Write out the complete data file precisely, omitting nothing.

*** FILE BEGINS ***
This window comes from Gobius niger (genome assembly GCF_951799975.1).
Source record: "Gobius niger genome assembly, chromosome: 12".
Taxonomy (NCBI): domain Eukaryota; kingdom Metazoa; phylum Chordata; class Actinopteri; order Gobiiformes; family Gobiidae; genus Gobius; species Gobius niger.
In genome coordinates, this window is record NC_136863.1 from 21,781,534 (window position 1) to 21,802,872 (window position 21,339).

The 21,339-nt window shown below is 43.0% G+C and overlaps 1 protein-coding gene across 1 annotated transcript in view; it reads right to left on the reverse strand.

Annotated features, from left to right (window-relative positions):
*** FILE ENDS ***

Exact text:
This window comes from Gobius niger (genome assembly GCF_951799975.1).
Source record: "Gobius niger genome assembly, chromosome: 12".
Taxonomy (NCBI): domain Eukaryota; kingdom Metazoa; phylum Chordata; class Actinopteri; order Gobiiformes; family Gobiidae; genus Gobius; species Gobius niger.
In genome coordinates, this window is record NC_136863.1 from 21,781,534 (window position 1) to 21,802,872 (window position 21,339).

The 21,339-nt window shown below is 43.0% G+C and overlaps 1 protein-coding gene across 1 annotated transcript in view; it reads right to left on the reverse strand.

Annotated features, from left to right (window-relative positions):